The Struggle with Fragmentation
A common theme we hear at RedMonk is the difficulty companies face in regards to market fragmentation. As Steve wrote, “pick a technical category, and there are not just multiple technologies to select from, but increasingly multiple technical approaches. Each of these must first be deeply understood, even if they’re entirely new and thus difficult to conceptualize, before a technology choice can be made. And there are many such approaches to be studied and digested, at every level.”
I deeply empathize with those who are experiencing this struggle. I’m coming up on my six-month anniversary with RedMonk. While it’s a challenge to learn specifics about a technology/vendor/product, it is an all-out battle for me to build context, understand complementary and competitive offerings, look at the broader ecosystem, and put all the pieces together. The complexity can be overwhelming.
One method Steve, Fintan, and James use to help me work through the confusion is drawing stacks. The diagram always starts clean and straightforward, but as the conversation progresses the schema inevitably becomes filled with arrows, strikethroughs, and attempts to squeeze more things into the drawing. There is always more than one approach. There are always additional factors. There are always a myriad of options and alternatives to consider.
Total Cost of Ownership
Steve spent a couple days white boarding with me in Denver last week. One of our discussions centered around the total cost of ownership (TCO) for using an open source project compared to a proprietary solution. What factors tend to drive a company’s decisions to choose one over another? While the choice definitely depends on the technical merits of the options there are also broader considerations. Steve’s essential argument is that companies “pick their pain.”
Every decision involves trade-offs. Choosing open source provides significant benefits: flexibility, portability, avoiding vendor lock-in, granting the ability to help direct the project through contributions, and very salient to the cost discussion, it is free. However, there are still real costs. With variable commercial support options, the company will likely need to devote more human capital to implement and maintain complicated stacks composed of multiple open source projects than with hermetically sealed proprietary alternatives.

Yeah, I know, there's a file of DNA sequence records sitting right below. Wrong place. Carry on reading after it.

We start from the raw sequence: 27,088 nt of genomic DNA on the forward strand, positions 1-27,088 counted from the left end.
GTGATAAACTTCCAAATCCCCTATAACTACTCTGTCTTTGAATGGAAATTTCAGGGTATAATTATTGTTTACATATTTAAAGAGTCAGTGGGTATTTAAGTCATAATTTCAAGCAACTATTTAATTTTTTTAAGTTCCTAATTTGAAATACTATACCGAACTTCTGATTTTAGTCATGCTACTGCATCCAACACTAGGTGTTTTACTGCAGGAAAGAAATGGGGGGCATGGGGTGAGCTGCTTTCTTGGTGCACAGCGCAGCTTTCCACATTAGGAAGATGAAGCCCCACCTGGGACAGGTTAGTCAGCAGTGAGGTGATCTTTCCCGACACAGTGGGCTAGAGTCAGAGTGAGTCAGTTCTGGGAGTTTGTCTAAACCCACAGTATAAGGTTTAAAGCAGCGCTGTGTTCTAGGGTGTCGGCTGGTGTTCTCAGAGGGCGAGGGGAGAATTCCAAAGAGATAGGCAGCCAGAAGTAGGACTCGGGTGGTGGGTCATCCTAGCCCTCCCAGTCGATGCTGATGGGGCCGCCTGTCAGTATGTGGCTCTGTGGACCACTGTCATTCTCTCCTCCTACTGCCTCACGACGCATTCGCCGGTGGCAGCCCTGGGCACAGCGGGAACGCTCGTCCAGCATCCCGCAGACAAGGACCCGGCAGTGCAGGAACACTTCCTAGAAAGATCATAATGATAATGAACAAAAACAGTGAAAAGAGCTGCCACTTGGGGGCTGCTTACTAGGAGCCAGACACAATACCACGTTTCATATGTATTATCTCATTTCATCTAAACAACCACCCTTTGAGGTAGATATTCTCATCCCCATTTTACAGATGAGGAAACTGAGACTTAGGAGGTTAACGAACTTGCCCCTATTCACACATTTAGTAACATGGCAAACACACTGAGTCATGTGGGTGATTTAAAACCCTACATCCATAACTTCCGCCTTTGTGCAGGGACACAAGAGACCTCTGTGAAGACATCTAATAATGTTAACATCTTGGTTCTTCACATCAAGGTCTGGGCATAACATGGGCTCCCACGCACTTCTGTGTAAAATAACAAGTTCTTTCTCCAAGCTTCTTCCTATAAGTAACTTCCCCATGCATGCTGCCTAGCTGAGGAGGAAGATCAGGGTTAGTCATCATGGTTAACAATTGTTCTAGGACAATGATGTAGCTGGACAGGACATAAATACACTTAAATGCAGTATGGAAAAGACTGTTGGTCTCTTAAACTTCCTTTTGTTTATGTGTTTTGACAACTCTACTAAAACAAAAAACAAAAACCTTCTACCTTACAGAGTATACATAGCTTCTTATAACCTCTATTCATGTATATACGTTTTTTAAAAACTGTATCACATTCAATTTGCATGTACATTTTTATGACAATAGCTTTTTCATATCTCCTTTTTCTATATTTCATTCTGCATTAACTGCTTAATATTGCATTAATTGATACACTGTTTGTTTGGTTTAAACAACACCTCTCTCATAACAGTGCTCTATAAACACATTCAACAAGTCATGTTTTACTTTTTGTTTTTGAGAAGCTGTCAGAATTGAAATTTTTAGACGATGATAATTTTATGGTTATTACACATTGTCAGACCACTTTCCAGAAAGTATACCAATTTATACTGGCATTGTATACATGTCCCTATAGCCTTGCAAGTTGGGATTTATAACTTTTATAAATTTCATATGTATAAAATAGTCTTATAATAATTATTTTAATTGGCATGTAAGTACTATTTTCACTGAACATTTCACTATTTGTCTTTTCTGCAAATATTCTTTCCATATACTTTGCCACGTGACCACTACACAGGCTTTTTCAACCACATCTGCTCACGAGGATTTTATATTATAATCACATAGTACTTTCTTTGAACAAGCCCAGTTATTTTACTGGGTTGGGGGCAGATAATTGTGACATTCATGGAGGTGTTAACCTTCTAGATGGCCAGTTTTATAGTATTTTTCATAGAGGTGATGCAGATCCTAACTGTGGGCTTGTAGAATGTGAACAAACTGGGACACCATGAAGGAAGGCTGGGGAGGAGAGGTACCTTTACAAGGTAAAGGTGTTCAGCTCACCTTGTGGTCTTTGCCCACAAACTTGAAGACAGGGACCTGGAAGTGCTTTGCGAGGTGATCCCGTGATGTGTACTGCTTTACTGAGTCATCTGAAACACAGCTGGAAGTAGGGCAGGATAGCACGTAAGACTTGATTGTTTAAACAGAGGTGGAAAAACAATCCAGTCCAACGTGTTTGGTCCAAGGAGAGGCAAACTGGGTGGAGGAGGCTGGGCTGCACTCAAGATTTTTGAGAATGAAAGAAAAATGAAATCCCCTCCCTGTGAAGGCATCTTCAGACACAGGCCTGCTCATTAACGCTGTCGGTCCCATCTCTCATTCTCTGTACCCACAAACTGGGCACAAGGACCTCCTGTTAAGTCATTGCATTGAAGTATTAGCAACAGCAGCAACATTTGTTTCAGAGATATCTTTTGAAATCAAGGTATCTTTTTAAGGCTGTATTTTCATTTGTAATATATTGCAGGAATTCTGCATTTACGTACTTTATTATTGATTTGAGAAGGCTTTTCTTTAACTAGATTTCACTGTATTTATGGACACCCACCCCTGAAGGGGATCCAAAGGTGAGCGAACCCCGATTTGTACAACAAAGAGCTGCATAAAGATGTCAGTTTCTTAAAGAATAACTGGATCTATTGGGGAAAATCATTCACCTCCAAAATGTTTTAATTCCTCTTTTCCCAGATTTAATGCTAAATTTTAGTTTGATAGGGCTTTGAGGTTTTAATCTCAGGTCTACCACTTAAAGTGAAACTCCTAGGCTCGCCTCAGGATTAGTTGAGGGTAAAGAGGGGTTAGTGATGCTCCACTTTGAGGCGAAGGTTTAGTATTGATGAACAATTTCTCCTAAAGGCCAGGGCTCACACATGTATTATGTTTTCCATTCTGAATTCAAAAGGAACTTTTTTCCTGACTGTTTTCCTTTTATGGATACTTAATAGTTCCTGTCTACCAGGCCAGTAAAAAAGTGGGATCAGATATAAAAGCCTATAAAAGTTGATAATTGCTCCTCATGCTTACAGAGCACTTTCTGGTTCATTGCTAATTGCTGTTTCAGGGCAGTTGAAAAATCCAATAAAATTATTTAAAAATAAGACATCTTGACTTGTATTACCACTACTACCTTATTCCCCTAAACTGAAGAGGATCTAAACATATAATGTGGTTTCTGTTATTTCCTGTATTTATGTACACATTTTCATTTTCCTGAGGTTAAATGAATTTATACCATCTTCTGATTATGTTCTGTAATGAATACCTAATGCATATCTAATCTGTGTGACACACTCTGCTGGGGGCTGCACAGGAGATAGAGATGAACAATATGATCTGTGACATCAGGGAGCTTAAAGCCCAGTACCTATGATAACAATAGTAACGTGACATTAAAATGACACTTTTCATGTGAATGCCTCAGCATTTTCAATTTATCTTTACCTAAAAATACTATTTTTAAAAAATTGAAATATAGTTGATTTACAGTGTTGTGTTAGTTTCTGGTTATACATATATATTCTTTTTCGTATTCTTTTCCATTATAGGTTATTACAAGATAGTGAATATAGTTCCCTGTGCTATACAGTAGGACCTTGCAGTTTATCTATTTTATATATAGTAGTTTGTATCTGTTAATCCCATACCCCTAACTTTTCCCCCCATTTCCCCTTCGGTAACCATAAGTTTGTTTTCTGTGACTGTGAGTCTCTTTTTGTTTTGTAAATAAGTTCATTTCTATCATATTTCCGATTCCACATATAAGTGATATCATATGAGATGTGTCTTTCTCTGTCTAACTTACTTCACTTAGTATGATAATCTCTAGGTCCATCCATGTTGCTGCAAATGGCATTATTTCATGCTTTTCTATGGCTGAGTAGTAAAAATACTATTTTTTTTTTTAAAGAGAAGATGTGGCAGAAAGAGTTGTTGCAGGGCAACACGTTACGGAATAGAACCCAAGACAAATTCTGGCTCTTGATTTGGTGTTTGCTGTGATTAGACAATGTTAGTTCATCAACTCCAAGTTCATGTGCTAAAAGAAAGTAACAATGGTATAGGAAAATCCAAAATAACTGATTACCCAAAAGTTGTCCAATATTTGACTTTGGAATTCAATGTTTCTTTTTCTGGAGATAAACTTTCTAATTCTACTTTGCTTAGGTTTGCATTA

Proprietary solutions tend to be more integrated out-of-the-box, have more support options, and a more stable roadmap. The trade-off is dependency on the vendor, opacity of the code base, and the cost of licenses/subscriptions/support.
Either option can be the correct choice, but similarly each option has drawbacks. At some point the company will have to choose which pain they want to live with: the higher buildout and maintenance costs of DIY or the cost of being locked-in to a proprietary solution.
How a company weighs these pros/cons depends on their existing stack, budget, staffing, and internal ability to provide on-going support. Companies want to minimize their total cost of ownership. These factors that impact their TCO calculations do not remain stagnant, and thus the outcome can vary within the same company over time.
And You Want to Compare This to Laundry?
Yep, I sure do!
One of the best parts of RedMonk’s distributed culture is that I spend a lot of time in sweatpants. However, I still own and love a lot of clothes that are more stringent in their care requirements and require either hand washing or dry cleaning.
When I was first starting my career I was a big believer in choosing clothes that didn’t require dry cleaning because it limited the cash I had to spend to maintain them. I had the time, capacity, and desire to take care of it myself. I chose to minimize my cost of ownership by buying clothes I could wash by hand for free.
After spending the entire first half of a football game (seriously, an entire half) hand washing sweaters on Sunday, I started lamenting all the effort and wished I could just take everything to the dry cleaner and be done with it.
My cost of ownership model has shifted. At this stage in my life, time is a bigger constraint than cash (at least for costs of this magnitude.) I don’t want to spend hours taking care of this myself anymore; my preference has shifted towards clothes that I can drop off at the dry cleaner. It costs more on an on-going basis, but the convenience is well-worth the cost differential.
While this is far from a perfect metaphor, it is illustrative of Mårten Mickos’ observations “that your early community is willing to trade time to save money and your later community is willing to trade money to save time.” Decisions about cost of ownership are complex and change not only company-to-company but also within an organization (or closet) over time.
Also, if nothing else I feel as though it’s a good sign that open source software thoughts are permeating my life; it seems like a RedMonk employment milestone of sorts.
Note: I recognize that RedMonk has a developer focus, and that the developer population largely has an affinity for easy to launder clothes like t-shirts and hoodies. I hear you. I’ll work on having more relatable metaphors for my next six months.